The Internet is a classic example of the long development process for a transformative technology, which was underway in government and university labs at four decades before its commercial emergence. Nano is another example: as the work of CNS researchers Patrick McCray and Cyrus Mody - among others - has shown, key nanoscale techniques, concepts, goals, and materials have been in development since the 1970s, if not before.

If Edgerton's first theme is the power of the old, and his second is putting use before invention, his third is that innovation is the frequent enemy of progress. Innovation today occurs during "the expansion of a new kind of poor world, a world which has been almost continuously at war, and in which millions have been killed and tortured" (211-12). Technology has done well by war and killing (the titles of two of Edgerton's chapters on R&D). Edgerton adds on the book's final page, "Technology . . . has been responsible for keeping things the same as much as [for] changing them."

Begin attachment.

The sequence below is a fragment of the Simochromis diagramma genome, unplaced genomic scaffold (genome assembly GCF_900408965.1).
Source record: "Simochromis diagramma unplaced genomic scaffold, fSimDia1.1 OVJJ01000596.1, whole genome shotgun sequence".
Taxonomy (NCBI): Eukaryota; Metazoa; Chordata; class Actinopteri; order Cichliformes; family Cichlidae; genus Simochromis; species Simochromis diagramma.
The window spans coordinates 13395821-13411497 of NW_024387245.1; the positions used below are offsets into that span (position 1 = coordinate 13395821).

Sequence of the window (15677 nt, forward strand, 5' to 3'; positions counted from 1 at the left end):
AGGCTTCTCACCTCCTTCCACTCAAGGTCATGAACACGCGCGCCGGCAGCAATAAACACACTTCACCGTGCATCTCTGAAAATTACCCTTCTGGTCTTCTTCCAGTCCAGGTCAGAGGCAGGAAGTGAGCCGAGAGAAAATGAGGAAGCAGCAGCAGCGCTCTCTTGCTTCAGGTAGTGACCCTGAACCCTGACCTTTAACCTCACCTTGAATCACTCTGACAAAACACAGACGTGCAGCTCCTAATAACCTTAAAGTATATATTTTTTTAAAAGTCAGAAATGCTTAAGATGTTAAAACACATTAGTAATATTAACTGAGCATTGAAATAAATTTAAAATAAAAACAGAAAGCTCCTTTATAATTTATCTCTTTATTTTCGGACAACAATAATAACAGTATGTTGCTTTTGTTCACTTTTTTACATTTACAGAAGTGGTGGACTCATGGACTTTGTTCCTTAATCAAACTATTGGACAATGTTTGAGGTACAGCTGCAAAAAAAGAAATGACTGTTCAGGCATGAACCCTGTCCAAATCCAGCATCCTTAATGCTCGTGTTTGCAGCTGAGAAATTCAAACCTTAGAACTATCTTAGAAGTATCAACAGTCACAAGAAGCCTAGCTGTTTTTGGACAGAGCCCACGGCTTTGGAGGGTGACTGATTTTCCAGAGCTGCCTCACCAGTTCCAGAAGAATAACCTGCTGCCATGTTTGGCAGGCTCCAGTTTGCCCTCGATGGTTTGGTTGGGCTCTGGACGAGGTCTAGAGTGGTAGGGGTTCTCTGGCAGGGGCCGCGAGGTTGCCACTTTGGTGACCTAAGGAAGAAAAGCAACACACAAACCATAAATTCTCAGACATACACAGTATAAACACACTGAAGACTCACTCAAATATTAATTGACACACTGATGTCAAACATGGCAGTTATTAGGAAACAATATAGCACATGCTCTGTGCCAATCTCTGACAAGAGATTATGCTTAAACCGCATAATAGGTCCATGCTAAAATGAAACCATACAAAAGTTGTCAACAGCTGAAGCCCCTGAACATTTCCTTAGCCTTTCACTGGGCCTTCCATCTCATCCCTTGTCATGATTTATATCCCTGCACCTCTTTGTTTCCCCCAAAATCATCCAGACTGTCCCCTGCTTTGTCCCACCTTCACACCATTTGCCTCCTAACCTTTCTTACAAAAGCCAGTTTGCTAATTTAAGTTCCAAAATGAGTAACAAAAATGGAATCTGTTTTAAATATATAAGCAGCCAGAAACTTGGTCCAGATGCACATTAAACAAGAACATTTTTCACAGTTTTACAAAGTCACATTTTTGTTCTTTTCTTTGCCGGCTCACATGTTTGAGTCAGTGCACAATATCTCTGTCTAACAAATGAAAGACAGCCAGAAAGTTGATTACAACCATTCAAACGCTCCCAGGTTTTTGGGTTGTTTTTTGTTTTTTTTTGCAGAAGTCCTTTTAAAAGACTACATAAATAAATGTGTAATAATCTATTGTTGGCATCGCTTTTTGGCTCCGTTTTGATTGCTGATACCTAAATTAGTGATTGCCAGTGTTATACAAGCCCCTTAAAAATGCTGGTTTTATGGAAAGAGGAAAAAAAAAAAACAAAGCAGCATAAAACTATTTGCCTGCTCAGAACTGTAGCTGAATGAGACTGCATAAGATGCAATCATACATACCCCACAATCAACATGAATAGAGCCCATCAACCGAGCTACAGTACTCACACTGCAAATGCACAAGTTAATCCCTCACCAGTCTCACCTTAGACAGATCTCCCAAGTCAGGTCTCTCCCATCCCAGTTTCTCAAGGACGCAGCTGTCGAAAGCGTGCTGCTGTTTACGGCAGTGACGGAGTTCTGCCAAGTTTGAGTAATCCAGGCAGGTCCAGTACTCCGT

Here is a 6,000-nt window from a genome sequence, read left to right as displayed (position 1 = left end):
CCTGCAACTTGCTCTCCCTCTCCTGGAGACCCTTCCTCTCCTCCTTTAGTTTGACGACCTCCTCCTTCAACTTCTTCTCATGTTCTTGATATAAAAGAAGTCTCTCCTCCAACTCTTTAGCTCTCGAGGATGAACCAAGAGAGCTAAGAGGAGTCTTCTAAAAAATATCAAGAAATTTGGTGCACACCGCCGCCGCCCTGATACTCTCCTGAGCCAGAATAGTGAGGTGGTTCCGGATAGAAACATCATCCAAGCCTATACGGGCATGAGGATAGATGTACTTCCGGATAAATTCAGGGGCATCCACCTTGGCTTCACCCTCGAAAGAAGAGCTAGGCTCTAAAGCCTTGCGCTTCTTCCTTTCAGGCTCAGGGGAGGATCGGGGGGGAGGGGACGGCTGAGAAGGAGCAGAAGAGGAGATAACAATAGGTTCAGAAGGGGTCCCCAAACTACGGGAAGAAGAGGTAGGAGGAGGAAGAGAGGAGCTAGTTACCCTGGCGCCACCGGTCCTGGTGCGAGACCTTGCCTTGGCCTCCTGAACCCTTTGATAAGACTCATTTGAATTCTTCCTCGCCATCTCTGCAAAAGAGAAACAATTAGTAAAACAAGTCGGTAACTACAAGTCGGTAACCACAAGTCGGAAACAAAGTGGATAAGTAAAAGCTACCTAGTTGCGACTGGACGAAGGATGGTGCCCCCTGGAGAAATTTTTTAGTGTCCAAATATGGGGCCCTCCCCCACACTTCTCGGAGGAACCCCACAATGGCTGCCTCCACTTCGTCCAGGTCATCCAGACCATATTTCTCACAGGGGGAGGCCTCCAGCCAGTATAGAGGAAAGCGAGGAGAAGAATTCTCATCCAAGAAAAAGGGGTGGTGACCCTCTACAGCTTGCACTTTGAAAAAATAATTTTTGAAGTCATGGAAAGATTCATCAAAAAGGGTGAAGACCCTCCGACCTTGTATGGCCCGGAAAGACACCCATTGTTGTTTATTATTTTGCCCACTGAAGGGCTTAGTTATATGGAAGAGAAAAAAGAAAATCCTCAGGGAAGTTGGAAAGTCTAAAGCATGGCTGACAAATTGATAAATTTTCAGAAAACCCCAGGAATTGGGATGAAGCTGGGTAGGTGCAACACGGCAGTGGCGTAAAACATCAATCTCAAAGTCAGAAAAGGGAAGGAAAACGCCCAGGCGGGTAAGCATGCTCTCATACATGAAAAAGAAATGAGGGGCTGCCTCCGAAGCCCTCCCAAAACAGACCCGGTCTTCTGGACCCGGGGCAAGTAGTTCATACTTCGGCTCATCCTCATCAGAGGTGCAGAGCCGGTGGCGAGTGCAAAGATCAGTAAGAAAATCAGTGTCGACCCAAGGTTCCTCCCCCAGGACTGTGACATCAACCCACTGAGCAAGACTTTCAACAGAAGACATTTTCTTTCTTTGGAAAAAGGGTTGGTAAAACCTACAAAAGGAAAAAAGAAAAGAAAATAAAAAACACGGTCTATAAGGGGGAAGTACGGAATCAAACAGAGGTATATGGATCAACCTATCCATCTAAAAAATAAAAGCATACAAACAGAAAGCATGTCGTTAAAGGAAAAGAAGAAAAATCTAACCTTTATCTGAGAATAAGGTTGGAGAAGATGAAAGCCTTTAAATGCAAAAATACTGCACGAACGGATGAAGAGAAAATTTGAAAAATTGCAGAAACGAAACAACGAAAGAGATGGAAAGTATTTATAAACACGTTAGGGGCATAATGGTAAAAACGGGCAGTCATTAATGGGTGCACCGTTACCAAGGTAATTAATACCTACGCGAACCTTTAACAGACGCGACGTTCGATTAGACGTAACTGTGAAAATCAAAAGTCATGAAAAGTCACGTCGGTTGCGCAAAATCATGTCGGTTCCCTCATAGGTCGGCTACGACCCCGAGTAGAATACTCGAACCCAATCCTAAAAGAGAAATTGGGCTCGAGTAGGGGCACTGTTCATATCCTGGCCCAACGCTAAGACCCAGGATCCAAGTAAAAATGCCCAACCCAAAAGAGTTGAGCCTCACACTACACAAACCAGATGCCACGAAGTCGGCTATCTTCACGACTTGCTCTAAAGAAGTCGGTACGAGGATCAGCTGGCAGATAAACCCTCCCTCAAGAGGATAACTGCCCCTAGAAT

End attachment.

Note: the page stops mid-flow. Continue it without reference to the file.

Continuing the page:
The social and cultural study of science doesn't say that the third theme dominates the first two. But it does reject their segregation, and tries to "see technology whole" in its relations to the world overall. It asks us to interpret technology through its social and well as economic effects. Finally, it says to all of us in the nanoenterprise: history will refuse to made any exceptions for nano.